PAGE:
Pharmacology of Psychoses/Mood Disorders Flashcards Preview

Nervous System: Unit IV > Pharmacology of Psychoses/Mood Disorders > Flashcards

Flashcards in Pharmacology of Psychoses/Mood Disorders Deck (18)
Loading flashcards...
1

Dopamine theory of schizophrenia related to MOA of antipsychotics

  •  overactivity of brain dopaminergic pathways, esp. @ mesolimbic pathway ==> positive sx of schizophrenia
    • mesolimbic = integration of sensory input and motor responses + affective/emotional data
  • + hypoactivity of (dopamine-activated) cells @ mesocortical pathway ==> negative sx of schizophrenia
    • mesocortical = involved in communication adn social abilities
  • MOA of antipsychotic drugs: via block of D2 receptors, effective in blocking positive sx
  •  

2

Evidence for the dopamine hypothesis

  • Virtually all antipsychotics block CNS dopamine receptors (postsynaptic D2).
  • Drugs that increase dopaminergic activity (levodopa-dopamine precursor; cocaine- reuptake blocker, amphetamine-dopamine releaser) can aggravate or produce schizophrenia.
  • Positron emission tomography (PET) scans show decreased D2 dopamine receptor densities in prefrontal lobes of schizophrenics, but increased densities in caudate nucleus (striatum).

3

Evidence counter to the dopamine hypothesis

  • Block of D2 receptors occurs immediately while antipsychotic effects take 3-6 weeks, suggesting secondary effects may be more important than direct effect of receptor block.
  • Clozapine is weak D2 blocker but still is an effective antipsychotic agent.
  • Additional evidence for the role of gluatamate and seratonin systems in psychosis as well.

4

Chlorpromazine: drug category, uses, NT/receptor

  • typical antipsychotic
  • treats + sx
  • MOA
    • primary: D2 receptor antagonist
    • secondary: some antagonist actions at muscarinic, alpha-1 adrenergic, and histamine receptors

5

Chlorpromazine: incidence of SE, factors in choosing drug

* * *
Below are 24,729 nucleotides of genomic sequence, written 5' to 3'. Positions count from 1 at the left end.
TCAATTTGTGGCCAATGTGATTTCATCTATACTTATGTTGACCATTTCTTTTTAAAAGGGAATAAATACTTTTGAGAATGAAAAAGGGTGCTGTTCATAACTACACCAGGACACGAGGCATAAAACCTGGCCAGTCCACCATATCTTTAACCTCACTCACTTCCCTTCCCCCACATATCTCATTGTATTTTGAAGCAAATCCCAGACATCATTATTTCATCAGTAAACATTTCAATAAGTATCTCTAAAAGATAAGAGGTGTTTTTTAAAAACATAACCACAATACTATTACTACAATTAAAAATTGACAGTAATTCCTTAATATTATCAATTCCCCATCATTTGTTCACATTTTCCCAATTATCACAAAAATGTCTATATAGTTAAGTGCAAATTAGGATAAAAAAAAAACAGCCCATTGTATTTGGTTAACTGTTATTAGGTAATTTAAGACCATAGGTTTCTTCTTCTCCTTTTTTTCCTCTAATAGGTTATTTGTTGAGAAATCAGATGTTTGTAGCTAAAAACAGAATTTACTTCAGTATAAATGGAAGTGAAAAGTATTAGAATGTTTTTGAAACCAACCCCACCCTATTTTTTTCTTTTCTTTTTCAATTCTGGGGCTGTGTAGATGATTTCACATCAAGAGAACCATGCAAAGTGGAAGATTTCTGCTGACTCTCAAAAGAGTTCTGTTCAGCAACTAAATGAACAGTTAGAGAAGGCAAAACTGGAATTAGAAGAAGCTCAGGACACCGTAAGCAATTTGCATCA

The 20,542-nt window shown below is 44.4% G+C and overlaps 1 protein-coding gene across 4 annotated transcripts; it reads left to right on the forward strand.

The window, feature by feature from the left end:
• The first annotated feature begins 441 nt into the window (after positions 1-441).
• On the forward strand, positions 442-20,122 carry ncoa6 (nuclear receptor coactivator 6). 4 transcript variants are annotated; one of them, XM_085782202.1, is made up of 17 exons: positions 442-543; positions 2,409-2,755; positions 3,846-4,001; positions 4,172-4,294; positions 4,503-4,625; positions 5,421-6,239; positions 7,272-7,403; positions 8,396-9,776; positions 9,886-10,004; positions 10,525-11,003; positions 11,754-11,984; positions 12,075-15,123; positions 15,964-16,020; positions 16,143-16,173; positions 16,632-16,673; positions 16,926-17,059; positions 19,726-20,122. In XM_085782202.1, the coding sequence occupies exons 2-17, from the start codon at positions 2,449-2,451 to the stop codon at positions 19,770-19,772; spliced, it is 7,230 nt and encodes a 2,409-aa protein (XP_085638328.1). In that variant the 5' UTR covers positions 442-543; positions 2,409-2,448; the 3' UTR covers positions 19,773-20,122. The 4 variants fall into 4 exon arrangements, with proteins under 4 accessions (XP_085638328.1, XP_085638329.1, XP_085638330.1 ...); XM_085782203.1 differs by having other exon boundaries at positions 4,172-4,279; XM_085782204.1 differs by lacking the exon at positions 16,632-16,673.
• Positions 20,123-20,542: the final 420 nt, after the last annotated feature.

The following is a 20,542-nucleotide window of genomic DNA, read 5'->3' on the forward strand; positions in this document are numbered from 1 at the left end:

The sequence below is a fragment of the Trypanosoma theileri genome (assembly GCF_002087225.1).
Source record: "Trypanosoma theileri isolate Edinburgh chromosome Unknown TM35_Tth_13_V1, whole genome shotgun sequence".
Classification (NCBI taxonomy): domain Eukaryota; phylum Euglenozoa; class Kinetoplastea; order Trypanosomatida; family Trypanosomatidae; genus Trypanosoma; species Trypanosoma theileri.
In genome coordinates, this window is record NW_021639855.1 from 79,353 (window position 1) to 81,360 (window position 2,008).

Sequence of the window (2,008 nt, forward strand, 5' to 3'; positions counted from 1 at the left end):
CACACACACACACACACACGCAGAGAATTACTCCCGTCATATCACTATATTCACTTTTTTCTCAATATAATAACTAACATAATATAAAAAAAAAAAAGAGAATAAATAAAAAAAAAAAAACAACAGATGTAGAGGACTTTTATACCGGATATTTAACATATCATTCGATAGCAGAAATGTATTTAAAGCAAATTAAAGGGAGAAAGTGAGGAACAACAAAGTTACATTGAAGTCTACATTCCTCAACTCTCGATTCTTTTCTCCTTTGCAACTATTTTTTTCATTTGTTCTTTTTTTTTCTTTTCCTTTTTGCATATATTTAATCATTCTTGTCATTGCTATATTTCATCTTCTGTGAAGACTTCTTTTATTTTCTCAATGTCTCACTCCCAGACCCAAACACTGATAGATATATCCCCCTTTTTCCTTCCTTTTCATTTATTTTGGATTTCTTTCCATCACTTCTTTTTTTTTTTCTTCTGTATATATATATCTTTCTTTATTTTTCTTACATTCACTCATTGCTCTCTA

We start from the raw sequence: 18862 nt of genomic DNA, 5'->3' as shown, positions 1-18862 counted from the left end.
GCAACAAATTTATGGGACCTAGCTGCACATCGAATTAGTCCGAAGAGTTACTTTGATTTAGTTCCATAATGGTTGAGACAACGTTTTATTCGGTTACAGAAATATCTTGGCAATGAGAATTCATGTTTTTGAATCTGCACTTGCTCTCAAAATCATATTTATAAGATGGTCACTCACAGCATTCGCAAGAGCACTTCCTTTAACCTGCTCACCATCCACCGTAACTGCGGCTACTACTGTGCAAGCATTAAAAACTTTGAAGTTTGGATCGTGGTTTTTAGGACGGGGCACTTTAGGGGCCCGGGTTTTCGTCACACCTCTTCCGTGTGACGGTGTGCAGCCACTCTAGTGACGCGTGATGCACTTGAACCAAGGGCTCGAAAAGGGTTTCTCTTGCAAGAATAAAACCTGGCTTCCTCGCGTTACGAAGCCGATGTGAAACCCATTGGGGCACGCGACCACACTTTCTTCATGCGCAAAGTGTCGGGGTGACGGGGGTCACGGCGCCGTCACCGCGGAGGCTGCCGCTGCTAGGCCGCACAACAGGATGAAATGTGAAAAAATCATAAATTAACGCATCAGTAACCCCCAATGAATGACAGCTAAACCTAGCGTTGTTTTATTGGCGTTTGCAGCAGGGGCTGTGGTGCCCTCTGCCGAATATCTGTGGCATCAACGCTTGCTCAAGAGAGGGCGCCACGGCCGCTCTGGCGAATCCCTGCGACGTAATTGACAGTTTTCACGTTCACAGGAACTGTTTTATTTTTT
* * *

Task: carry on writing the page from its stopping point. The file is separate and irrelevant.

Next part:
• SE
    • medium extrapyramidal toxicity
    • high sedation (via antimuscarinic/antihistamine)
    • high ANS effects
      • dry mouth (antimuscarinic)
      • orthostatic hypotension (alpha1 block)
  • Factors in choice
    • Low clinical potency, high dose needed to achieve anti-psychotic effects

6

Haloperidol: drug class, use, NT/receptor

  • typical antipsychotic
  • treats positive sx
  • MOA:
    • very good D2 antagonist
    • minor alpha1 antagonist

7

Haloperidol: SE, tx of SE, factors in drug choice

  • SE
    • low sedation
    • high extrapyramidal sx (due to dopaminergic blockade):
      • acute dystonia
        • tx: antimuscarinic
      • akathisia
        • tx: reduce dose/change drug
      • pseudoparkinsonism
        • tx: anticholinergic
      • tardive dyskinesia
        • tx: prevention
    • some orthostatic hypotension (via alpha1 block)
  • Factors in drug choice
    • high efficacy, low dose
    • SE profile

8

Clozapine: drug class, use, NT/Receptor

  • atypical antipsychotic
  • treats negative sx & tx-resistant individuals
  • MOA
    • high 5HT2/D2 block (low D2/5HT2)
    • muscarinic antagonist
    • alpha1 antagonist

9

Clozapine: SE, factors in drug choice

  • SE
    • low sedation
    • Autonomic
      • orthostatic hypotension (alpha1 block)
    • agranulocytosis = low WBC production
    • weight gain
  • factors in drug choice
    • medium potency
    • reserved for pt.s that are refractory to other drugs

10

Risperidone: drug class, use, NT/Receptor

  • atypical antipsychotic
  • treats negative sx & tx-resistant individuals
  • MOA
    • low D2/5HT2 = good 5HT2 block

11

Risperidone: SE, factors in drug choice

  • minimal SE @ low doses
  • Factors in drug choice
    • high potency + low SE

12

Olanzapine: drug class, use, NT/Receptor

  • atypical antipsychotic
  • treats negative sx & tx-resistant individuals
  • MOA
    • low D2/5HT2 = good 5HT2 antagonist

13

Olanzapine: SE, factors in drug choice

  • SE
    • medium sedative effects
    • weight gain
  • factors in drug choice
    • high potency

14

Aripiprazole: SE, factors in drug choice

  • minimal SE
  • high potency

15

Aripiprazole: drug class, use, NT/Receptor

  • atypical antipsychotic
  • treats negative sx & tx-resistant individuals
  • MOA
    • low D2/5HT2 = good 5HT2 block

16

Characteristics of typical antipsychotics

  • high D2 / 5HT2A ratio = good D2 block ==>good efficacy against positive symptoms of schizophrenia. 
    • D2 block ==> extrapyramidal toxicity. 
  • high clinical potency (haloperidol-effective in lower doses)
    • greater D2 blocking activity
    • greater risk of extrapyramidal toxicity 
  • low clinical potency (chlorpromazine-effective in higher doses)
    • do not block D2 receptors as well
    • less extrapyramidal toxicity
    • larger doses necessary ==> side effects at other receptors (antimuscarinic [dry mouth, sedation], α1-blockade [hypotension], antihistamine [sedation]).

17

Characteristics of atypical antipsychotics

  • Characterized by a low D2 / 5HT2A ratio corresponding to poor D2 block yet good efficacy in schizophrenia (an “atypical” observation). 
  • The good 5HT2A block is thought to be associated with good efficacy against negative symptoms of schizophrenia as well as efficacy in treatment-resistant individuals.

18

Summary of pathophys of schizophrenia + pharmacotherapy on brain pathways